|From Boy's Club|
Can the author of a comic character oppose what he believes to be a distortion of the character’s meaning?
Katfriend Nedim Malovic (Sandart & Partners) reports on the heated debate surrounding Matt Furie’s Pepe the Frog.
Here’s what Nedim writes:
“Matt Furie, a children’s artist and the face behind the (now) infamous “Pepe the Frog” character, is fed up. After years of unauthorised exploitation of his cartoon by – amongst others – alt-right activists in various racist contexts, Mr Furie made the decision to use copyright to fight back.
The story initially dates back to 2005, when Furie created comic book Boy's Club. In the comics, Pepe was seen urinating with his pants pulled down to his ankles and the catchphrase "feels good man”.
In 2008 the page containing Pepe and his catchphrase was scanned by an anonymous user and uploaded onto 4chan (an image board website).
4chan users later adapted Pepe’s face and the catchphrase to fit different scenarios and contexts.
However, it was not until the US 2016 presidential election that the meme became associated with white supremacist and alt-right organisations. According to media reports, “turning Pepe into a white nationalist icon" was an explicit goal of some in the alt-right movement.
Mr Furie has now vowed to “aggressively enforce his intellectual property”. His lawyers have, inter alia, sent cease-and-desist requests to several alt-right individuals and websites. Furthermore, the lawyers have also submitted Digital Millennium Copyright Act (DMCA) copyright takedown requests to Amazon, Twitter, YouTube and Reddit.
It will be interesting to see how this dispute evolves. It raises interesting points, including the unauthorised distortion of the meaning of one’s own work and the interplay between different rights and interests.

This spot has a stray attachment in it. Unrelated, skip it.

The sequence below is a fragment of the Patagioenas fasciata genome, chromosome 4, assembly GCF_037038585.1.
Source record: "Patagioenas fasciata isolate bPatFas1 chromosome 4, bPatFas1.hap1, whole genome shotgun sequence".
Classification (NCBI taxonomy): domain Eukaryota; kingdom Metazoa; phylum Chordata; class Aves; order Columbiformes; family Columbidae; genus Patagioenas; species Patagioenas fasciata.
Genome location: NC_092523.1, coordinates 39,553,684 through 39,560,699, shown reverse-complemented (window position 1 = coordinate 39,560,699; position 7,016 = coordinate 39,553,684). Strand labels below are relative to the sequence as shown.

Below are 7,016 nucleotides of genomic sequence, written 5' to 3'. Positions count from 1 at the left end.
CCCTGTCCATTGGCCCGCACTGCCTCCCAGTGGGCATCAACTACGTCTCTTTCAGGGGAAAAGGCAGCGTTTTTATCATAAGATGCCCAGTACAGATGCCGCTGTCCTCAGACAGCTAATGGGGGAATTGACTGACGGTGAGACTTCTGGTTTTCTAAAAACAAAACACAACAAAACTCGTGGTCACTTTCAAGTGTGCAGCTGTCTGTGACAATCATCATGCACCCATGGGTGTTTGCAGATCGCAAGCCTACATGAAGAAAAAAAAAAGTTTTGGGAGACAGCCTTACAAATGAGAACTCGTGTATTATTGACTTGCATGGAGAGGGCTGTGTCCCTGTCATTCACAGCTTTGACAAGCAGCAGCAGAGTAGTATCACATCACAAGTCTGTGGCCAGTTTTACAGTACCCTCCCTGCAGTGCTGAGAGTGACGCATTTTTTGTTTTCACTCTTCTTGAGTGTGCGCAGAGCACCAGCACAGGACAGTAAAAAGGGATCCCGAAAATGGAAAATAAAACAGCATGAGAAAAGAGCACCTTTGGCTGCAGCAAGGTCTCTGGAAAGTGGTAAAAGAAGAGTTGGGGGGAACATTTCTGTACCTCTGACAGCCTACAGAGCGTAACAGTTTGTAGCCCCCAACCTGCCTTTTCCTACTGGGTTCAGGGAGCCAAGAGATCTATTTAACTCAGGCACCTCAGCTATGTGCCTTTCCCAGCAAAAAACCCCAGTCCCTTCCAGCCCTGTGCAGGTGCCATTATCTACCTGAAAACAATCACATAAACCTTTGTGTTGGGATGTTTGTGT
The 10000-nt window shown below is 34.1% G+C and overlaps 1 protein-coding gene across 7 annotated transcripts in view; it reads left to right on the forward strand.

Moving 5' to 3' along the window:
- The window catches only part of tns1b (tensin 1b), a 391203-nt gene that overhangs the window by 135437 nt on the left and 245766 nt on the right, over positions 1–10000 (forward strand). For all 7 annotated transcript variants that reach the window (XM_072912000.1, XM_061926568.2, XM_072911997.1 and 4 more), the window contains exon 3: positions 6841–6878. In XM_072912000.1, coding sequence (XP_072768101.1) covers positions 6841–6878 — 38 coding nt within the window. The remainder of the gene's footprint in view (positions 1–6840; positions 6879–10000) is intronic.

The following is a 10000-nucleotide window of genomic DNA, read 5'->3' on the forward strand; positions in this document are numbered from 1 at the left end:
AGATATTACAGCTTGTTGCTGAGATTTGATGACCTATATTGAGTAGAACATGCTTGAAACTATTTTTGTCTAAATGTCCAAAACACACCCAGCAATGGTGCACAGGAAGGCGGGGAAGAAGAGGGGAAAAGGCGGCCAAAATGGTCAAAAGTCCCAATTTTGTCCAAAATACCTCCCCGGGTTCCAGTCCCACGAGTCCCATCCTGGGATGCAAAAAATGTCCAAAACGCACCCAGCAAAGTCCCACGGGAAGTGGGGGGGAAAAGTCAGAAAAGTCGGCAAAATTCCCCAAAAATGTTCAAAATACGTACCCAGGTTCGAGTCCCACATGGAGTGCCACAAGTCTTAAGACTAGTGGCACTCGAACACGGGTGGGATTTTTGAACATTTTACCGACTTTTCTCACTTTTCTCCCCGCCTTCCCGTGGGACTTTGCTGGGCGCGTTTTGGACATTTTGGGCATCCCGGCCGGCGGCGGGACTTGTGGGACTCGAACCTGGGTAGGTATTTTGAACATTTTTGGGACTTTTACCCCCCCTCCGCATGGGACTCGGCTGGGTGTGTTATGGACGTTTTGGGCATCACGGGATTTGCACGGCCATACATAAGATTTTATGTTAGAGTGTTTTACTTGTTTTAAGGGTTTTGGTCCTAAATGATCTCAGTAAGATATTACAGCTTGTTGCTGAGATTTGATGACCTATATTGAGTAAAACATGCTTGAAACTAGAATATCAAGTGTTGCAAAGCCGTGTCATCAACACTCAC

Feels (im)moral man …
Still in the US one might recall the media storm caused by the angry reaction of the sculptor of Charging Bull in relation to the positioning of Fearless Girl [commented on IPKat here]. Although this Wall Street dispute had different tones than the ones in the Pepe the Frog case, it also raised a debate on moral rights protection under US copyright law. As readers know, moral rights protection in the US is fairly narrow compared to European droit d’auteur jurisdictions.
|A Pepe GIF|
To the Batmobile!
Unlike in the Charging Bull/Fearless Girl case, the copyright issue at stake here appears to be not really moral rights (as it is unlikely that protection would be available under US law) but rather economic rights. Pepe the Frog in this case has been in fact reproduced without authorisation several times, and this raises issues of copyright protection of characters.
In its recent decision in DC Comics v Mark Towle 2:11-cv-03934-RSWL-OP [here], the Court of Appeals for the 9th Circuit confirmed that:
· “copyright protection extends not only to an original work as a whole, but also to “sufficiently distinctive” elements, like comic book characters, contained within the work”; but
· "Not every comic book, television, or motion picture character is entitled to copyright protection ... [C]opyright protection is available only “for characters that are especially distinctive.” … To meet this standard, a character must be “sufficiently delineated” and display “consistent, widely identifiable traits.” In any case
· “a character may be protectable if it has distinctive character traits and attributes, even if the character does not maintain the same physical appearance in every context.”
The Pepe the Frog case is one to watch: it raises issues of character protection, but also prompts a discussion around the thin moral rights regime in US copyright law. Finally, it calls for consideration – once again – of the interplay between copyright protection, fair use, and freedom of expression.”
Furie-ous creator of Pepe the Frog determined to use copyright to get his green creation back Reviewed by Eleonora Rosati on Thursday, September 21, 2017 Rating: